As a fulltime volunteer for the Khuthala Environmental Care Group and co-founder of the Khuthala Women’s Movement in Mpumalanga, Nelly Nkosi has first-hand experience of the ways that environmental issues affect the lives of South African women.
Over the years Nkosi’s work has included everything from helping to run environmental awareness programmes at schools and hospitals to water awareness and zero waste campaigns, food gardens, and most recently Covid-19 relief programmes for local families affected by the pandemic.
“The aim of the Khuthala Women’s Movement (KWM) is to empower women in our community with the skills and information that will enable them to eradicate poverty through job creation programmes. At KWM, we work together towards rehabilitation and restoration, and the regeneration of degraded land. Our goal is to create social, environmental and economic benefits, particularly for women and children,” says Nkosi.
This is often easier said than done.
Where Nkosi lives, near Ermelo in Mpumalanga province, residents face many often overlapping environmental rights violations. These include air pollution, soil degradation, a lack of access to clean water, the dangers posed by unrehabilitated mines, and flooding caused by heavy rains.
“These issues cause suffering to women especially because they are often the ones who must walk long distances to collect water, who must care for relatives when they are sick, who suffer in the heat working in backyard food gardens and subsistence farming,” she explains.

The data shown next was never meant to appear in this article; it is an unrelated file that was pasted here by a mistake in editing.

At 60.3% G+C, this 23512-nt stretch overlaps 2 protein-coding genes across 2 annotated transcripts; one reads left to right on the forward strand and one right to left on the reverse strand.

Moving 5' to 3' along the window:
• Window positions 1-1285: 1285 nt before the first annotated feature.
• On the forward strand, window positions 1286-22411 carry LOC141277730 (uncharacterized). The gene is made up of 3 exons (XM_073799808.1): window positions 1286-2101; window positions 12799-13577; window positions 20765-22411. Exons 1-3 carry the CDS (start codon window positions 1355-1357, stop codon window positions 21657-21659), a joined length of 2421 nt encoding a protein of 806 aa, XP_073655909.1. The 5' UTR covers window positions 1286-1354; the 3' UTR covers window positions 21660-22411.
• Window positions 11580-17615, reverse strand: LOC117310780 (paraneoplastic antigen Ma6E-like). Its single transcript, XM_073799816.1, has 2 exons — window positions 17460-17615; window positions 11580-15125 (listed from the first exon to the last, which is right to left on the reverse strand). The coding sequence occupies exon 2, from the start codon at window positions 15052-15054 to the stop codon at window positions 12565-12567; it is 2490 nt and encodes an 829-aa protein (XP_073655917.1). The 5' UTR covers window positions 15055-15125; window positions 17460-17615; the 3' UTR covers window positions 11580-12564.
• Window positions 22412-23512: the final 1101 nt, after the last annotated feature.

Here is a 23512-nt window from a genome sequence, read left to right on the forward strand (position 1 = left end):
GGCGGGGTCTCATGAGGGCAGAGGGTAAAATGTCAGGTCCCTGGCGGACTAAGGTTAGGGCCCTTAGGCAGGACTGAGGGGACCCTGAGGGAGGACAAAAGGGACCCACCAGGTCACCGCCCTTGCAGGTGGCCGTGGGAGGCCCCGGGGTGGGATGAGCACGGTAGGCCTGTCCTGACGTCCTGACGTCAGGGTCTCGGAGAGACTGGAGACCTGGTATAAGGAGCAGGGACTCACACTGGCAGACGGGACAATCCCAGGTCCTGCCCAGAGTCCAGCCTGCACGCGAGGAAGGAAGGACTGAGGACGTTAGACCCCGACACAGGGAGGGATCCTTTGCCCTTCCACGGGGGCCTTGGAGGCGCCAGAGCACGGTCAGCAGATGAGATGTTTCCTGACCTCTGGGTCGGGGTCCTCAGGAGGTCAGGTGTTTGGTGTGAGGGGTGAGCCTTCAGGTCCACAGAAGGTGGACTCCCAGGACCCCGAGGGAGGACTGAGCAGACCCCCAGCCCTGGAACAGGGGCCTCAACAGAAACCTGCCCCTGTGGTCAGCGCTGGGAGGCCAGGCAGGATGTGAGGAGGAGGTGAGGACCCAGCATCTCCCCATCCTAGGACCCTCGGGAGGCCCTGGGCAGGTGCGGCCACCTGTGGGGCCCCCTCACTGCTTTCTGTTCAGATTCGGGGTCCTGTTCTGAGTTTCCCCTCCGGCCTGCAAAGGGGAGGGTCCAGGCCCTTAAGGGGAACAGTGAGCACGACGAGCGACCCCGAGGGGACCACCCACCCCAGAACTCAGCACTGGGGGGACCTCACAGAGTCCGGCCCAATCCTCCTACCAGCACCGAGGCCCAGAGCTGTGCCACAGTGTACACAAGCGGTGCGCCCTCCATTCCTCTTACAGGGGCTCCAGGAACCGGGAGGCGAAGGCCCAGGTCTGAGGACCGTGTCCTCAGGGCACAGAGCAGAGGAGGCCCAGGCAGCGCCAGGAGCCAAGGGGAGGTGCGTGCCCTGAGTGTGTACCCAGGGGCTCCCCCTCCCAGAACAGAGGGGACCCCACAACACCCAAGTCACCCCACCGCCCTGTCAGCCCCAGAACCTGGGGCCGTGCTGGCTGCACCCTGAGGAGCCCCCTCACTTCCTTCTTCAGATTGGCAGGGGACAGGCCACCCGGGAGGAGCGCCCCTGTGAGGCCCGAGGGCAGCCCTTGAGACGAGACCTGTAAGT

Nkosi’s work has also shown her the health threats that come with the numerous unrehabilitated mines in the area.
“In our community there are no recreation centres or public swimming pools, children often swim in mine pits that have filled with water. These places are dangerous, sometimes toxic and cause drownings to happen. Such places are also cause threats to local livestock who stray into the pits and drown or fall to their deaths.
While the pace of change is often very slow, Nkosi and members of the organisations she works with have made an impact through educational campaigns, community engagements and raising awareness at a national level.
“I attended the Rights and Remedies course for environmental activists and this helped me to know our rights and fight for them as a community at all levels of engagement. This has also led me to being able to represent the women of my community in Parliament, as well as being elected as a Program Director at various events hosted by Benchmarks, promoting awareness of these issues by speaking out in many articles about the destruction of the environment in the Highveld area and the injustices that residents face.”
According to Nkosi, women should not be afraid to come together and form their own local environmental rights groups.
“Over time I’ve nurtured and built warm and strong relationships with the women of Khuthala through open dialogue and constructive criticism. Organisations like this can inform and educate women through workshops and ongoing campaigns. Together as women we must join forces and start pushing countries and authorities everywhere to address the climate crisis, build a green economy that includes jobs for women and protect our planet for future generations.”